As Christians, is there any way to reverse these changes? Consider for a moment the possibility that all of the Jucara seeds were the large variety when they fell to the ground and became small after one year of not being picked up by a Toucan bird. There would be a small window of time to increase the population of the birds, thereby allowing for survival of the native large seeded trees and Toucan birds. In other words, the potential for maintaining the ecological balance would be there for a short while. So it is with celibacy and the single life today. Children hit the ground after their teenage years with big dreams which become small after accepting society’s expectations of marriage and family and abruptly encounter the responsibilities of parenthood. Instead of taking notes in a college classroom, they are standing in line at food stamp offices. Many probably do have a disposition towards celibacy. But after pressure from their peers, parents, church – and after nobody steps forward to guide them down this road of discernment – they ultimately throw away their dreams and choose the default road of marriage. Default is easy. It requires no intelligence. Another small tree of marriage is reproduced that could have been become a larger tree of celibacy, thereby preserving the Christian lifestyle balance. More Christian singles need to step forward and mentor others along this narrow road. The biggest road block to this, of course, is the cloud of suspicion hanging over every Christian single adult today, the cloud of homosexuality and “alternative lifestyles.” In Catholic Stand’s article “The Other Vocation Crisis,” Mary C. Tillotson stated: “In one sense, marriage is a “default” vocation – it’s where the majority of Catholics are called. But it’s unreasonable (and unhealthy) to assume that Catholics who don’t become priests will fall back on the healthy, holy domestic church thing. Many wander off and, ignoring the Church’s teaching, take up “alternative family styles.” See http://catholicstand.com/the-other-vocation-crisis/. The situation is even worse in Protestant churches because they don’t even acknowledge the celibate lifestyle. Many more singles have wondered off in their churches. They are hunkering down in fear, assuming that all singles are homosexuals if they are not married by a certain age. While the Catholic church is dealing with a crisis among their priests, protestants are dealing with a crisis of ignorance among their congregations.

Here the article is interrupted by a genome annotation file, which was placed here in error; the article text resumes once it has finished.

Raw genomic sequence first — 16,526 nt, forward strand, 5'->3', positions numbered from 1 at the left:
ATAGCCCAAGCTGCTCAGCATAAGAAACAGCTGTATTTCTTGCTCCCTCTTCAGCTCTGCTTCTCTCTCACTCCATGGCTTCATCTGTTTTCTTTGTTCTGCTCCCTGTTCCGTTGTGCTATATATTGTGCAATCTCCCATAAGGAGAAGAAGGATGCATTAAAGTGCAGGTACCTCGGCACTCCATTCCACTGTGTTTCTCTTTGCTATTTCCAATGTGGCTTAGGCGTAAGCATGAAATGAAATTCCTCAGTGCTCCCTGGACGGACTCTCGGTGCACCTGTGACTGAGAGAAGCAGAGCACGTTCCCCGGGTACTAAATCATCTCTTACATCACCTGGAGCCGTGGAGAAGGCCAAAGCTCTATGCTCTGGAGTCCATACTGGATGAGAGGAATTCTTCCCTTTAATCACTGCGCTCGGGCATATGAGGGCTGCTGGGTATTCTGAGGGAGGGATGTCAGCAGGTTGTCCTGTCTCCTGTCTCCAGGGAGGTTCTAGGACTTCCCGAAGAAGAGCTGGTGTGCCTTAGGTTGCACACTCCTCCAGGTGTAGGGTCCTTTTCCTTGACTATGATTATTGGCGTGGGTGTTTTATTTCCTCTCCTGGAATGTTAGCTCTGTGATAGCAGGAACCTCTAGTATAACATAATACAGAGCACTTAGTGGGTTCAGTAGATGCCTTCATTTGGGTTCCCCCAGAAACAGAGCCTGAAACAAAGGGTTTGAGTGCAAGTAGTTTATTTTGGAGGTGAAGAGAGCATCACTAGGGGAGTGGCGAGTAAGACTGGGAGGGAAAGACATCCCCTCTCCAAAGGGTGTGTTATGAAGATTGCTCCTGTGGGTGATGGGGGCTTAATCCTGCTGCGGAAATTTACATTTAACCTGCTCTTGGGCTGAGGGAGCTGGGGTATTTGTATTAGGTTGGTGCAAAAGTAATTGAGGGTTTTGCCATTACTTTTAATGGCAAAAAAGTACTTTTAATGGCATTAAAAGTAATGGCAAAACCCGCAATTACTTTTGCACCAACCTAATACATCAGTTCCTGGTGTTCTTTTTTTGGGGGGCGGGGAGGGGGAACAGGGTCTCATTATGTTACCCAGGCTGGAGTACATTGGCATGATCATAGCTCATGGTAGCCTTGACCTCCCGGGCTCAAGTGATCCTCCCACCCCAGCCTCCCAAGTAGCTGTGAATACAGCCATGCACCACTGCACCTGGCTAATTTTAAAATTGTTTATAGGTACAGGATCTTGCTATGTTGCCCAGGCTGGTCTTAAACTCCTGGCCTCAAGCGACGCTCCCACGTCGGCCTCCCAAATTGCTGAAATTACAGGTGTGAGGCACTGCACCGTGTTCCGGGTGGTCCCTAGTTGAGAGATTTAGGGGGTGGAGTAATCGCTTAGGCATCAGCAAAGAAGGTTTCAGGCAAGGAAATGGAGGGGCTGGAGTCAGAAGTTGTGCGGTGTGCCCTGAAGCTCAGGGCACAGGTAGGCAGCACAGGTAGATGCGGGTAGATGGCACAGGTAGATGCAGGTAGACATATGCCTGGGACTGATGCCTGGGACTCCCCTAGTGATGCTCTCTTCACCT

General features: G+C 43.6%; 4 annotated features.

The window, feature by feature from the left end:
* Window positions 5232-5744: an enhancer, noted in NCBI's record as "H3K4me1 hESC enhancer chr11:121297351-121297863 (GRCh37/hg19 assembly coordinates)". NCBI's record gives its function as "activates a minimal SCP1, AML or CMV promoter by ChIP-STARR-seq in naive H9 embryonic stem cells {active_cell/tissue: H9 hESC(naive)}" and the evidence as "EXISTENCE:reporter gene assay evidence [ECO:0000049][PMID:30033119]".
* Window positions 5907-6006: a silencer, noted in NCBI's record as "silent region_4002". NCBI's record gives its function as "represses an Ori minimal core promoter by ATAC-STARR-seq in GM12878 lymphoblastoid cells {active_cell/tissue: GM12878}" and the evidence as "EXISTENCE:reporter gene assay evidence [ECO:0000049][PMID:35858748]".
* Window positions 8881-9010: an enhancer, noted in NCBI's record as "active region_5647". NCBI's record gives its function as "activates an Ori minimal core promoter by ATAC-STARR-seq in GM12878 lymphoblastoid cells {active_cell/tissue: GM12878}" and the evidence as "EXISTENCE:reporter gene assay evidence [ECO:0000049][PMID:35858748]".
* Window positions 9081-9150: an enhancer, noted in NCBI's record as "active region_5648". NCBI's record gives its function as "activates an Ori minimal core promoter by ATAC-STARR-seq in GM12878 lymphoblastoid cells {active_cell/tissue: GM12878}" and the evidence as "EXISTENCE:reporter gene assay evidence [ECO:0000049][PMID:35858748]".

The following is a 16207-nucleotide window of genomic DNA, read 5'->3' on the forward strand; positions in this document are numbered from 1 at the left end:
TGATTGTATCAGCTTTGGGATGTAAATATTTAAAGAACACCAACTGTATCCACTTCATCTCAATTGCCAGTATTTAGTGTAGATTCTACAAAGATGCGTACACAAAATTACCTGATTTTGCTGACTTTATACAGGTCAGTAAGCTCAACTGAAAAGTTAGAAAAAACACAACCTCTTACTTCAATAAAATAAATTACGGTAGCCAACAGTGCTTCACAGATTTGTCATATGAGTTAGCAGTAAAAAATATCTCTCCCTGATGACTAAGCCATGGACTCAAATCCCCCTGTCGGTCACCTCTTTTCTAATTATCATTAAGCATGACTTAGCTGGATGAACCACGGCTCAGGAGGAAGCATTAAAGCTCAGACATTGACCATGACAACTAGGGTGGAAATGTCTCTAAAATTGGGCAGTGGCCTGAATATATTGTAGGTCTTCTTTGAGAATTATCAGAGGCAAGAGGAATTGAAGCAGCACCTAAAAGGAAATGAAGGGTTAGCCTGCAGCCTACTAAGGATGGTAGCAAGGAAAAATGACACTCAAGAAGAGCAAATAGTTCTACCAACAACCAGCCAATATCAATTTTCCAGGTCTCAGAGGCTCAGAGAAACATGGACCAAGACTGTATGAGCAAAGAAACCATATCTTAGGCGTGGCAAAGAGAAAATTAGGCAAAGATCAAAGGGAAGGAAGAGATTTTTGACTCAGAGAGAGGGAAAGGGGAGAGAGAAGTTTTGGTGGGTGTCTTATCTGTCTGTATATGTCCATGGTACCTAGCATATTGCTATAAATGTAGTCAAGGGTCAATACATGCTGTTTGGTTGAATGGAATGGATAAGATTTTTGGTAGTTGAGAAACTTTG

That’s where we are today – a society that has interfered with God’s natural order. With a status of idolatry being placed on marriage and family, celibacy and purity have been removed from the forest and concern for the Lord’s affairs have disappeared like the Toucan bird. And since the natural order has been disrupted, a culture of adultery, homosexuality, and fornication has been allowed to grow in the shadows of family values. Now it’s being brought out into light. Even the Boy Scouts are out loud and proud, while Christians remain quite on the sidelines. In such a society, you will not find a well balanced system with faith, love, and hope. Instead, you will find a system of pessimism, hate, and despair. Such happens when a society turns it back on God and denies his creation.